Margaret Wente Says I Don't Exist
According to Margaret Wente, columnist at Canada’s national newspaper, The Globe and Mail, I don’t exist and neither do the hundreds and thousands of female bloggers out there.
In her column, “Why Are Bloggers Male?”, Wente explains why she doesn’t have a blog and in doing so ignores the thousands of posts and millions of hours that women have spent online documenting their lives, their businesses and their opinions. There is rich irony in one of the few female editorial writers in the country ignoring the writing of other women, because of course she does have a blog – it is just printed on paper. Wente obviously does not spend much time online because it is hard not to trip over an entire universe populated by women with strong opinions. If she had bothered looking there is an organization called Blogher that has a network of over 2,500 blogs written by women that gets 20 million unique visitors a month.
PhDinParenting summed up the hypocrisy of Wente writing about women’s oppression in the paper last week but then boiling down the blogosphere to a single (testosterone-fuelled) gender this week. To be fair to Wente, she was trying to point out that men are more likely to crave instant gratification and therefore are more likely to spout off overheated opinions in a blog or comment section. Annie at PhDinParenting refers to it as mansplain, and I have certainly seen it on my blog as well.
I am not sure whether Wente was trying to slam the machismo-driven bloggers or to incite female bloggers to rise up and stake their internet claim. But she ended up looking like a dinosaur who divides the world up into opinionated men who write and demure women who talk amongst themselves.
Many writers were outraged by Wente’s words, social media expert Alexandra Samuels tweeted that she felt “dirty” after reading the column, which considering what else goes on the web, is strong language.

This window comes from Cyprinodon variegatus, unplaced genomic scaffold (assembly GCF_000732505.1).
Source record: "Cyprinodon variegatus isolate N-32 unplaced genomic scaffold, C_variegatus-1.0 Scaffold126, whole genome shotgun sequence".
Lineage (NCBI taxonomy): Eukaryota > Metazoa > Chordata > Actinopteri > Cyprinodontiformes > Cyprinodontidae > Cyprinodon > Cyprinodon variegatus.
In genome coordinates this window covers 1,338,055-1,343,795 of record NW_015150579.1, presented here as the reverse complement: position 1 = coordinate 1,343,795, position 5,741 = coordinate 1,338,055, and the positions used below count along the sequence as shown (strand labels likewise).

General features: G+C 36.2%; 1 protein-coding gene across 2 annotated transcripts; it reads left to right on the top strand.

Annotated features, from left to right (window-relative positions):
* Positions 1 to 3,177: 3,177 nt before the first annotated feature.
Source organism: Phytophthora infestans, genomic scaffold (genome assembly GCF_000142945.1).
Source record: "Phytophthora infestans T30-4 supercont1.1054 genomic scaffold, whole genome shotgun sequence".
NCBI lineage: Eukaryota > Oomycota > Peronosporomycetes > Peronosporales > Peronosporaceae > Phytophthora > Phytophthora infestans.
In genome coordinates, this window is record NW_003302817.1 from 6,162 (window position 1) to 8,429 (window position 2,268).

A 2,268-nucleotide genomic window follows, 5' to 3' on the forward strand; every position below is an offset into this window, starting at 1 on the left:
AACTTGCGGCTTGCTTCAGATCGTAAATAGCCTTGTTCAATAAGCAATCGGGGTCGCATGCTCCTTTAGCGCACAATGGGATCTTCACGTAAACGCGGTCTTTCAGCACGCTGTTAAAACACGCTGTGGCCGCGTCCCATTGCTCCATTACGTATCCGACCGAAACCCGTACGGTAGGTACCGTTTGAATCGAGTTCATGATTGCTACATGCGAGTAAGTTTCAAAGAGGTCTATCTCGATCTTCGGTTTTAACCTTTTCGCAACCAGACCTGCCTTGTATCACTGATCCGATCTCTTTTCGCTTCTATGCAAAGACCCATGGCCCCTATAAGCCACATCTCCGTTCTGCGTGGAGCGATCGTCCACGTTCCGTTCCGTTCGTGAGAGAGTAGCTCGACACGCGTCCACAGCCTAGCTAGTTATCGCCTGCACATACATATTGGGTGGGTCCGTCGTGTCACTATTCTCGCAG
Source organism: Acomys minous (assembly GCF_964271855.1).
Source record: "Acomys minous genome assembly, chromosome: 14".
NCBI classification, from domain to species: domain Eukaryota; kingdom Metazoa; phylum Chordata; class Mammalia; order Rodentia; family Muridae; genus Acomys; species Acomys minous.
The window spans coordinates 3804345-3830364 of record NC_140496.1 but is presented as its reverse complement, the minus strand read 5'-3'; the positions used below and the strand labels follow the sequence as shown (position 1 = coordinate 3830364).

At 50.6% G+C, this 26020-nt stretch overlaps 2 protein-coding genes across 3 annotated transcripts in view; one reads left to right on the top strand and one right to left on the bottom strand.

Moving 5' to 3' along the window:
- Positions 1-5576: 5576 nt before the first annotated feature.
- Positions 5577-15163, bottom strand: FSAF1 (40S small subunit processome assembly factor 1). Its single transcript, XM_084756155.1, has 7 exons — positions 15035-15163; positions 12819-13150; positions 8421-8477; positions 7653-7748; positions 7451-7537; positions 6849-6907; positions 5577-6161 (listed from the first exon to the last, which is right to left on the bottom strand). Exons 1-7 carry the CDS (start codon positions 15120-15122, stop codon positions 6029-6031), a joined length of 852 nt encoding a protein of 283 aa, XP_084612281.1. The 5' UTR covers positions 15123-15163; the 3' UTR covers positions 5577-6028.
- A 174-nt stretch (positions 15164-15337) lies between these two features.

The Internet can be an unforgiving place where one badly-worded column or post can incite a firestorm of protest that lives on for days via Twitter and re-posting on other sites. Wente’s column is being tossed around Twitter to almost universal derision. Jennifer Maier founder of the popular urbanmoms.ca site has watched the debate and commented that Wente’s column was “clearly embarrassing” for her and for the Globe and Mail. She is admittedly immersed in the blogging world and sees its pitfalls but thinks that the best blogs are written by women.
Despite the size and scope of the Internet, it can sometimes feel like a small place. Wente’s column was the second hit that mommy bloggers experienced this week. The New York Times ran an article snidely entitled: Honey, Don’t bother Mommy. I’m Too Busy Building My Brand which many bloggers felt trivialized them and made them look like product hawkers and silly navel-gazers seeking attention. Many of the responses were eloquent defenses not just of mommy blogging but also the joys and responsibilities of writing for an audience. Jennifer Mendelsohn, the writer, has recently written a postscript essentially apologizing for the firestorm.
While mommy bloggers may not be on the front page of the newspaper every day, their words reach millions of readers. Their social power is growing, says Jen Maier and the corporate world is noticing. Neilson Online (yes the same people who do the TV ratings) recently listed the Power 50, fifty female bloggers who are making a difference through social media.
So while Wente can decide to ignore the female blogging world, and the New York Times can poke fun at it; millions of women are choosing to connect, inform, mobilize, and learn from each other and I am very proud to be one of them.